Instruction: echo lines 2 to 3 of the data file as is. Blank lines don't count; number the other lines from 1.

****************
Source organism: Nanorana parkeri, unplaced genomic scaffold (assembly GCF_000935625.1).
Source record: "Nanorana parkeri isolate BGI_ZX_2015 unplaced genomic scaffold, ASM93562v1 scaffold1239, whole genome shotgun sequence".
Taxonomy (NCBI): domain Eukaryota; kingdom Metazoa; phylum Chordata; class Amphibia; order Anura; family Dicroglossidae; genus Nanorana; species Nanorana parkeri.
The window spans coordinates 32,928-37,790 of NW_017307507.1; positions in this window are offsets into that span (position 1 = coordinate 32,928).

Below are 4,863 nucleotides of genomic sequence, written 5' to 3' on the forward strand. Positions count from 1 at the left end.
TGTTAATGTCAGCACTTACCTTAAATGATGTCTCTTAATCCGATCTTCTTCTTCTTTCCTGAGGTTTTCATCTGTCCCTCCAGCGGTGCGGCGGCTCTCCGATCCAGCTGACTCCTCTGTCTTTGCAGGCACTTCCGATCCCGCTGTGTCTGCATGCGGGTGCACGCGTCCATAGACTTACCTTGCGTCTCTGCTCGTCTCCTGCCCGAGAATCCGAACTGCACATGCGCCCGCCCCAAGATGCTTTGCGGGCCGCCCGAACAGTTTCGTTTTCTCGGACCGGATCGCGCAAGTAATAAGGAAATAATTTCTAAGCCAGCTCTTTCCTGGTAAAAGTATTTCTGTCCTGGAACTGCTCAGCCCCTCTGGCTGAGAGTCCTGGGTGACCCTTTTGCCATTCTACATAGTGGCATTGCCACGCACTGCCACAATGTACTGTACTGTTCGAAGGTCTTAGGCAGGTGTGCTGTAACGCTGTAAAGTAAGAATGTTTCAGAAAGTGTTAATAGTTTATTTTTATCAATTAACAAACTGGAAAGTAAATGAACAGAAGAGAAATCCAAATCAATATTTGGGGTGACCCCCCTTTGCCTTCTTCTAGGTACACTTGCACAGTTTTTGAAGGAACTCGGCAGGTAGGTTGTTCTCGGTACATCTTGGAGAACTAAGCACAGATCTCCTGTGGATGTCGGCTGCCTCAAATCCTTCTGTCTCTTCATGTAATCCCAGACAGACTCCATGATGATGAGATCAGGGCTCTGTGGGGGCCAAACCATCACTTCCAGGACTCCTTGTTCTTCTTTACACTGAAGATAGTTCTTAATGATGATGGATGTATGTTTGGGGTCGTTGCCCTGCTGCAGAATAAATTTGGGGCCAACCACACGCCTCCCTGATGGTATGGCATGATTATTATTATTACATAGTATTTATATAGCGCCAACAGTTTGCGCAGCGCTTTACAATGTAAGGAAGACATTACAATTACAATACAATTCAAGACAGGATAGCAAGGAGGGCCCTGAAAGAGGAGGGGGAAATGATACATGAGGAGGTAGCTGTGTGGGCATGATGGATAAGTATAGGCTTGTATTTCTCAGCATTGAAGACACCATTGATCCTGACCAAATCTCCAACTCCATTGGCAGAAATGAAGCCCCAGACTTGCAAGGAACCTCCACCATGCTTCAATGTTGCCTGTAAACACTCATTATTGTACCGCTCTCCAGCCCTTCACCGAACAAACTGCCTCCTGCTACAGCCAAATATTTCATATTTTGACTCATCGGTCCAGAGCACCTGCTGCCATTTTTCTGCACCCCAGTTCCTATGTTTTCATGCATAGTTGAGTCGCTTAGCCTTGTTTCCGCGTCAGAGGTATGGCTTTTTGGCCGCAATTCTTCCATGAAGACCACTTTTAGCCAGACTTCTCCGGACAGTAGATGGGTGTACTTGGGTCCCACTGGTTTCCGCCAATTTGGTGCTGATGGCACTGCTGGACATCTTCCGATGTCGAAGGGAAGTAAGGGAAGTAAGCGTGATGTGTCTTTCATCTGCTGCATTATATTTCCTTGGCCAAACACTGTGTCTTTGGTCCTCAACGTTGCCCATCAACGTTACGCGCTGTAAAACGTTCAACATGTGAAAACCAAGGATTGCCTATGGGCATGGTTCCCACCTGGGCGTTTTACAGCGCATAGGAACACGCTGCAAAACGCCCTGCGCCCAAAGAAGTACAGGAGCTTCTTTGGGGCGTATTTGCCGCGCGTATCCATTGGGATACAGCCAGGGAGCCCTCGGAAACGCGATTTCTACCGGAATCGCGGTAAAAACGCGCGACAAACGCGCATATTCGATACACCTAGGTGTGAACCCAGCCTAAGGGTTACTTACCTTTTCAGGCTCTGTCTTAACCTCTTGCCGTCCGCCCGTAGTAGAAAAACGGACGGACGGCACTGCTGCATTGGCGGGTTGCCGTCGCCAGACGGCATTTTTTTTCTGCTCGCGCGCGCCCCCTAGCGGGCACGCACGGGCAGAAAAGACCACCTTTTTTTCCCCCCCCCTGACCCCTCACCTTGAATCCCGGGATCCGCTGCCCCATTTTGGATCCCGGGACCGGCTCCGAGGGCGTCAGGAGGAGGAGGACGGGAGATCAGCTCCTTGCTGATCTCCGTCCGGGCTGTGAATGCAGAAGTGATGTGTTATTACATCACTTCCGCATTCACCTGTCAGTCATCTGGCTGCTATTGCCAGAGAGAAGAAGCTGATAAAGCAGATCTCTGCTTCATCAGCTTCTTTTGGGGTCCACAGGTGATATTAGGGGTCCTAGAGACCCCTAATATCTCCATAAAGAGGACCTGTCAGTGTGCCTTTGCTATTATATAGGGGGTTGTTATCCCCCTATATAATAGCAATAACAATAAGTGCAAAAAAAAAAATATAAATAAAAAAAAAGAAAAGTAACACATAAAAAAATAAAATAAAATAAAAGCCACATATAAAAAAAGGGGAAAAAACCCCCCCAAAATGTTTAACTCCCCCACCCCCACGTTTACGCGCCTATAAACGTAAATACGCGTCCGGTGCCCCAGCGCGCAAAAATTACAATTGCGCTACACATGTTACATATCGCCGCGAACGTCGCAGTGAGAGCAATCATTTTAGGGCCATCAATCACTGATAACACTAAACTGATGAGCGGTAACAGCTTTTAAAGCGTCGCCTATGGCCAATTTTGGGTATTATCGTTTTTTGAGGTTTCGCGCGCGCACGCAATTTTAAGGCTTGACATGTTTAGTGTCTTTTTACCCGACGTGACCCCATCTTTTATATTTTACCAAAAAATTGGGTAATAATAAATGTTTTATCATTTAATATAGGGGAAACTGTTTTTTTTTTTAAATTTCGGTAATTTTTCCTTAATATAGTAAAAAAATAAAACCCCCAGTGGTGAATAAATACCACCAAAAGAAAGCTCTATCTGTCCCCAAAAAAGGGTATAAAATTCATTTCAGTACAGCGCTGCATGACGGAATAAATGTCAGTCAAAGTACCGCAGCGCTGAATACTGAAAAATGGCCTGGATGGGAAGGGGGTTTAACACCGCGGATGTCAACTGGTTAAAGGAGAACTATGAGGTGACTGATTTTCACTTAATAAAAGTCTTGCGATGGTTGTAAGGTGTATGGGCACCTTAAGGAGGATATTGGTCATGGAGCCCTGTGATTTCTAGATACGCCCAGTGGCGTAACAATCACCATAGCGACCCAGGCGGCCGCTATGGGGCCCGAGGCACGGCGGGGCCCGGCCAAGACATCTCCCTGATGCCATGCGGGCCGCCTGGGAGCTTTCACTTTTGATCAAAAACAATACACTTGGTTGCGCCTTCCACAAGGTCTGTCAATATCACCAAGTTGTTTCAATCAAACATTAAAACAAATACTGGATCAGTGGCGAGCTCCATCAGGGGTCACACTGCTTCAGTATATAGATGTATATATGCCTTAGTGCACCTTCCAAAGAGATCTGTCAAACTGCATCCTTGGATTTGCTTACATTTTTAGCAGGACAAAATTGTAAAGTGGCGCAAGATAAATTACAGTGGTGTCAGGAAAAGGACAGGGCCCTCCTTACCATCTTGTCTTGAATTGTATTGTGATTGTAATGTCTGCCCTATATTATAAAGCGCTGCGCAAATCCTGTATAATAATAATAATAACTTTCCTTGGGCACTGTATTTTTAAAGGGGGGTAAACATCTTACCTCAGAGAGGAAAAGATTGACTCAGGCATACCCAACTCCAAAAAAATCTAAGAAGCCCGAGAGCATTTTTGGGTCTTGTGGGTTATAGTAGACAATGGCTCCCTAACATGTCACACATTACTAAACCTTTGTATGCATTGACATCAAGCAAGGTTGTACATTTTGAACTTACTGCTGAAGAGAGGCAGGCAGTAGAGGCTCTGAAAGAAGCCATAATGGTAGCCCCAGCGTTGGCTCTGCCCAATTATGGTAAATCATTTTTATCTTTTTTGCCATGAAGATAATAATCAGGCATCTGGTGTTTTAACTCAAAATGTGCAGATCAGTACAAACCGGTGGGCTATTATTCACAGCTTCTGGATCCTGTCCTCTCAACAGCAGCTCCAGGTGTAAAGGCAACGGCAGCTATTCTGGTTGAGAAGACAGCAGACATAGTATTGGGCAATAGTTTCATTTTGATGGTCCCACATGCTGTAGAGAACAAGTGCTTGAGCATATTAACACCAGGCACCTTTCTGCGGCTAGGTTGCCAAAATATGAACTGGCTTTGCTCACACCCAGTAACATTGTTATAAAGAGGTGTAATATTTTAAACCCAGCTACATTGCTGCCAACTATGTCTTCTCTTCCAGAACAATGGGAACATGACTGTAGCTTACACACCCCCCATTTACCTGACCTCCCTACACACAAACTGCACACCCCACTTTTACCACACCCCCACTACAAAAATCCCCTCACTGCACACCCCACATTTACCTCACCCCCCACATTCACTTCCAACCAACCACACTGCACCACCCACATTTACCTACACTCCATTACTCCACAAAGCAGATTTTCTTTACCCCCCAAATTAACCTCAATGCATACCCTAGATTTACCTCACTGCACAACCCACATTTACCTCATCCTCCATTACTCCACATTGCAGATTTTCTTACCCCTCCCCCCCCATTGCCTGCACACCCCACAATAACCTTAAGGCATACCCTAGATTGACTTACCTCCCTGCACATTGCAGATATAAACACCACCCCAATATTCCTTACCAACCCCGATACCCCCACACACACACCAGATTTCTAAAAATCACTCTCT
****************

Source record: "Nanorana parkeri isolate BGI_ZX_2015 unplaced genomic scaffold, ASM93562v1 scaffold1239, whole genome shotgun sequence".
Taxonomy (NCBI): domain Eukaryota; kingdom Metazoa; phylum Chordata; class Amphibia; order Anura; family Dicroglossidae; genus Nanorana; species Nanorana parkeri.